Thomas Jefferson’s Monticello is one of several presidential residences and attractions to see in Virginia. (Shutterstock/Adam Reck)

Check out the Blue Ridge foothills: Afton is a bit touristy as the home of famous writer Rita Mae Brown and musician Mary Chapin Carpenter. Some of the attractions include the Nelson 151 craft beverage trail that features six wineries four breweries, three cideries and a distillery, and festivals and events around the year.

Swannanoa Palace, a 1912 Italianate marble villa built by Major James Dooley, an executive with the Chesapeake and Ohio Railroad, atop the Blue Ridge Mountains in Afton is a replica of the Villa de Medici in Rome. Dooley paid $2 million to have the 52-room marble palace built as a token of his love for his wife, Sally May. A 4,000-piece Tiffany stained-glass window and a domed ceiling bearing the likeness of Mrs. Dooley are among the highlights visitors can see. Rumors the palace is haunted have swirled for years, and a paranormal group say they may be justified.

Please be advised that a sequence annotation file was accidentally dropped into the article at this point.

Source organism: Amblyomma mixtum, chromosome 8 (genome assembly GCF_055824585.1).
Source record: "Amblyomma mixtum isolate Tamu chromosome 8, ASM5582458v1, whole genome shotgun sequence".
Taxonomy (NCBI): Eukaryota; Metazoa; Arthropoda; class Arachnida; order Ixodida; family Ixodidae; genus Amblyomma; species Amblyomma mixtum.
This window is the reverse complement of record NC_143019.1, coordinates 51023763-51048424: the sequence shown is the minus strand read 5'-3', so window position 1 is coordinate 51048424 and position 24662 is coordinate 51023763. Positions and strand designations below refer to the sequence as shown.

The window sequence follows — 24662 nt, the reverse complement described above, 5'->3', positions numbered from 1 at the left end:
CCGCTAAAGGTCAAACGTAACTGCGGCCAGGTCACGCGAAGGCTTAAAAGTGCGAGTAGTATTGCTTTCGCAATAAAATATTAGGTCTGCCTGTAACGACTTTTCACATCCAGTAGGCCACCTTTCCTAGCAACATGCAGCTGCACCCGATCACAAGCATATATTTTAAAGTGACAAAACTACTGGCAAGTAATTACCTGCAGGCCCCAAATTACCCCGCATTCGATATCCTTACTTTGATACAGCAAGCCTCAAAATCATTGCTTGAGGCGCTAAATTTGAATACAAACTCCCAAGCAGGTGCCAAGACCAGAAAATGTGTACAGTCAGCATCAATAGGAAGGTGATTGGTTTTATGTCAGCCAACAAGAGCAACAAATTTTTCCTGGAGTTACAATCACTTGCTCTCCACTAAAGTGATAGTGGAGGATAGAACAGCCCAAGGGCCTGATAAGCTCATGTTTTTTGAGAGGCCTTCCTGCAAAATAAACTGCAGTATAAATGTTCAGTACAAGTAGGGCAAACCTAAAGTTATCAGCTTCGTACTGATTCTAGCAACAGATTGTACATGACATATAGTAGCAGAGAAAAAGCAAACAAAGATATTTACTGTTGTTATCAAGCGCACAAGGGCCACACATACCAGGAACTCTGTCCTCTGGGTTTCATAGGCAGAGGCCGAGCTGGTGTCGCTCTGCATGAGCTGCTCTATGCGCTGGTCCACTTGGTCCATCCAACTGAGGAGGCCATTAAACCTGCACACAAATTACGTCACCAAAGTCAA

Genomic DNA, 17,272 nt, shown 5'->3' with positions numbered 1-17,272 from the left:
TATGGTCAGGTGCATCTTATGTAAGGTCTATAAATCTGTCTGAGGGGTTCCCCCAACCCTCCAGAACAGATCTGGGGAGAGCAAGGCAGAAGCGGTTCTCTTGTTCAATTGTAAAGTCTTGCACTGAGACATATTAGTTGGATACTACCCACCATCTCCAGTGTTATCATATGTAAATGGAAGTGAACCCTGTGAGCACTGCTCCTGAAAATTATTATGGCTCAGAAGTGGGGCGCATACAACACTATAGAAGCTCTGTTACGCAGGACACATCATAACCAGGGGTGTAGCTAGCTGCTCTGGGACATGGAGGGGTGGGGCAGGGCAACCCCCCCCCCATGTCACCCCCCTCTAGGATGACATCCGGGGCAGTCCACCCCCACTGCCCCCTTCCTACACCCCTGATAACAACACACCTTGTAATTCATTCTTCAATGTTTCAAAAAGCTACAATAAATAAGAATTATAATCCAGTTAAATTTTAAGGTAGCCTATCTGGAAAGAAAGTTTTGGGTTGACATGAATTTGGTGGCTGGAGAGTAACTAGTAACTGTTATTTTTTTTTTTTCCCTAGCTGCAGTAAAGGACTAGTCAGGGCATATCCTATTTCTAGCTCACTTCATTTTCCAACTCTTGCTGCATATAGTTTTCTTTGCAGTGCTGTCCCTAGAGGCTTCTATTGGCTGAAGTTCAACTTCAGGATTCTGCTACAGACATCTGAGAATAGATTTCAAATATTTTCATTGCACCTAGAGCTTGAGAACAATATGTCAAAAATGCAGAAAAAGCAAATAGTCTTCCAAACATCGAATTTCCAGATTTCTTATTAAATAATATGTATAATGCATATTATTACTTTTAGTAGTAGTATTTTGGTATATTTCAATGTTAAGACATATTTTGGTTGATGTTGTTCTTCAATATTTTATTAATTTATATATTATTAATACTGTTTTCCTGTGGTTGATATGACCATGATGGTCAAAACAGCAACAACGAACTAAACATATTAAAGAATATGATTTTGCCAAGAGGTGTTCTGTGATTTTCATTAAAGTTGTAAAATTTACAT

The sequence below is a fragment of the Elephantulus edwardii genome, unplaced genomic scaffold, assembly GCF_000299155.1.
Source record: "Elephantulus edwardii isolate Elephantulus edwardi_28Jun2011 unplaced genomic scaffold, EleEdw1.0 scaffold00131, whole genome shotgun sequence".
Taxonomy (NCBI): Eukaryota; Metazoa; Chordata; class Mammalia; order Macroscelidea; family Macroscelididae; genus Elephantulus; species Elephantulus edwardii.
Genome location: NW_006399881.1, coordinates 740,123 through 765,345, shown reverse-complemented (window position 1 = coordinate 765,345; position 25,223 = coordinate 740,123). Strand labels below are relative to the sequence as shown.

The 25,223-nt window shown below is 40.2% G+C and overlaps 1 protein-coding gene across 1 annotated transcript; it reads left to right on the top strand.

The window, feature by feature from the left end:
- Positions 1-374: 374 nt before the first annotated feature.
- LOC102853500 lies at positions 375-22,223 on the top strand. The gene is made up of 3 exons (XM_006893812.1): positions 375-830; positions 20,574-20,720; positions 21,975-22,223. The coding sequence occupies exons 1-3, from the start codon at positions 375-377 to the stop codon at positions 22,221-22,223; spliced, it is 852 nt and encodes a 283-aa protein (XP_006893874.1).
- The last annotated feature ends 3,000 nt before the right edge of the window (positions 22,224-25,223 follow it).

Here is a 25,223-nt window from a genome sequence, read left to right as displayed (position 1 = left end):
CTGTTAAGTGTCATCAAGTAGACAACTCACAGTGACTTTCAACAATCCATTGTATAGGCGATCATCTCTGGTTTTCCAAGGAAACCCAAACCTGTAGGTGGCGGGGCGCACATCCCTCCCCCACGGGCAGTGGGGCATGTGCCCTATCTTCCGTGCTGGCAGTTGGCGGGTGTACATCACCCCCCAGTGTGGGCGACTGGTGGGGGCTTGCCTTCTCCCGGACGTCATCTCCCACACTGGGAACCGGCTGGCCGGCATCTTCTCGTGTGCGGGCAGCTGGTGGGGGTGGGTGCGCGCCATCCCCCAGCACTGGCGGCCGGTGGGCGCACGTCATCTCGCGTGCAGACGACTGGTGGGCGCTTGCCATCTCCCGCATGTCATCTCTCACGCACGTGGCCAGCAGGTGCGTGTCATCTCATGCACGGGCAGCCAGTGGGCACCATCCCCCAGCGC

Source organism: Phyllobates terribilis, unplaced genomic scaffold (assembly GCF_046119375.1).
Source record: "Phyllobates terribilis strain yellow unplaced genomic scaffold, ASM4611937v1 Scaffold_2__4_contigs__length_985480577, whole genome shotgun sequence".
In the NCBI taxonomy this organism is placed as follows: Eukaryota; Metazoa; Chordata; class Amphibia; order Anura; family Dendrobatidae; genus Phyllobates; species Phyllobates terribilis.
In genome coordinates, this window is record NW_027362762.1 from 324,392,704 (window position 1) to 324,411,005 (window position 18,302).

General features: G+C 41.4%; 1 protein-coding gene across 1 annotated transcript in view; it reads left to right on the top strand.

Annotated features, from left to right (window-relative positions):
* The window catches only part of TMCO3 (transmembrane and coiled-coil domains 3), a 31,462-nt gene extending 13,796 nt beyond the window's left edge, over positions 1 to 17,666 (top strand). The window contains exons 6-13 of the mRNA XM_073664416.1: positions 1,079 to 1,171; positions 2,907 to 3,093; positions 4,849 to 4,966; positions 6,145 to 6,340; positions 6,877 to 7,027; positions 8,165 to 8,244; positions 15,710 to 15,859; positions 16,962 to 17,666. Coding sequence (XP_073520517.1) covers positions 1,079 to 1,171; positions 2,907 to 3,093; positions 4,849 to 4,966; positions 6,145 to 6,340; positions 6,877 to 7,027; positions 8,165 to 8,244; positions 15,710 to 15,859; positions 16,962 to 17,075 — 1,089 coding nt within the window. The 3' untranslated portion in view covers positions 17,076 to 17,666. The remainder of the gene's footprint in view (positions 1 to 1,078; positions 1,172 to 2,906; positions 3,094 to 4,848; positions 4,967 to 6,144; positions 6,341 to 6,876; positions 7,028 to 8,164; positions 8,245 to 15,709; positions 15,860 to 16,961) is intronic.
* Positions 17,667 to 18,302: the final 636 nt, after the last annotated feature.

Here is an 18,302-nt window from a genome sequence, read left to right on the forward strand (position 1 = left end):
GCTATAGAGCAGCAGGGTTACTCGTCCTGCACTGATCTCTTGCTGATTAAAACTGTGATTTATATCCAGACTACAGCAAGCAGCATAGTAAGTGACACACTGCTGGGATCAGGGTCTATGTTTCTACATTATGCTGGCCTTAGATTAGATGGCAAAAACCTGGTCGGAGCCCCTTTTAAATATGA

Swannanoa Palace has 52 rooms and was built at a cost of $2 million in 1912. (Shutterstock/Jon Bilous)

Nearby in Charlottesville, Tipsy Wagen Tours offers half-day excursion to Virginia wine country in a vintage Volkswagen bus named Mable. Grand Caverns Regional Park in Grottoes is close by, too. Tours are available by reservation.

Grand Caverns is the oldest show cave in the United States. (Shutterstock/Luis Fabian Blanco)

A Natural Bridge and an interesting take on history: At the center of Natural Bridge State Park is a 200-foot limestone gorge carved out by Cedar Creek. The Bridge has been included in several “wonders of the world lists,” both a National Historic Landmark and Virginia Historic Landmark, and is listed on the National Register of Historic Places.